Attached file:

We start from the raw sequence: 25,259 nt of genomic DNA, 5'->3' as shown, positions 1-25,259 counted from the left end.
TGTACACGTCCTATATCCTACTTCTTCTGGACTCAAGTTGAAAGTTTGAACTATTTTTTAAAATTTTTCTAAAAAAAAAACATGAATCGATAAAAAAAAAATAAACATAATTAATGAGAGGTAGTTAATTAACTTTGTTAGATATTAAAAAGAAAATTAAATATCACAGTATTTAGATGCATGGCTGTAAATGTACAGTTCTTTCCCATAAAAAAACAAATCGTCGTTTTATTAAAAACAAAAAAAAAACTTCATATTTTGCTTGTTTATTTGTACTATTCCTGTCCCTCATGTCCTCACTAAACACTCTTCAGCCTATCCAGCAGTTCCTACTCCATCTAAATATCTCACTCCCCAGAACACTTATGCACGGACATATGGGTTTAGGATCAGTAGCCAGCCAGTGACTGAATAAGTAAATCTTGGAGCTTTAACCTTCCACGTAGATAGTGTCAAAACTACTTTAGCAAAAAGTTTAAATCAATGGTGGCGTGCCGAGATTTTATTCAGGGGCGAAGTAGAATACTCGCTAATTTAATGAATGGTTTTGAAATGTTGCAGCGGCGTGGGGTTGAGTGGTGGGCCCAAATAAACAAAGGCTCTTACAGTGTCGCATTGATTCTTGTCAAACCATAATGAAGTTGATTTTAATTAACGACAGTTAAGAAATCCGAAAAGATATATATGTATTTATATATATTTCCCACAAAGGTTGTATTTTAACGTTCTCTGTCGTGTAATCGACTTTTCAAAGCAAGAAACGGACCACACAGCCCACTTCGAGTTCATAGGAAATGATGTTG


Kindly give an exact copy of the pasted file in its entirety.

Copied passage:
We start from the raw sequence: 25,259 nt of genomic DNA, 5'->3' as shown, positions 1-25,259 counted from the left end.
TGTACACGTCCTATATCCTACTTCTTCTGGACTCAAGTTGAAAGTTTGAACTATTTTTTAAAATTTTTCTAAAAAAAAAACATGAATCGATAAAAAAAAAATAAACATAATTAATGAGAGGTAGTTAATTAACTTTGTTAGATATTAAAAAGAAAATTAAATATCACAGTATTTAGATGCATGGCTGTAAATGTACAGTTCTTTCCCATAAAAAAACAAATCGTCGTTTTATTAAAAACAAAAAAAAAACTTCATATTTTGCTTGTTTATTTGTACTATTCCTGTCCCTCATGTCCTCACTAAACACTCTTCAGCCTATCCAGCAGTTCCTACTCCATCTAAATATCTCACTCCCCAGAACACTTATGCACGGACATATGGGTTTAGGATCAGTAGCCAGCCAGTGACTGAATAAGTAAATCTTGGAGCTTTAACCTTCCACGTAGATAGTGTCAAAACTACTTTAGCAAAAAGTTTAAATCAATGGTGGCGTGCCGAGATTTTATTCAGGGGCGAAGTAGAATACTCGCTAATTTAATGAATGGTTTTGAAATGTTGCAGCGGCGTGGGGTTGAGTGGTGGGCCCAAATAAACAAAGGCTCTTACAGTGTCGCATTGATTCTTGTCAAACCATAATGAAGTTGATTTTAATTAACGACAGTTAAGAAATCCGAAAAGATATATATGTATTTATATATATTTCCCACAAAGGTTGTATTTTAACGTTCTCTGTCGTGTAATCGACTTTTCAAAGCAAGAAACGGACCACACAGCCCACTTCGAGTTCATAGGAAATGATGTTG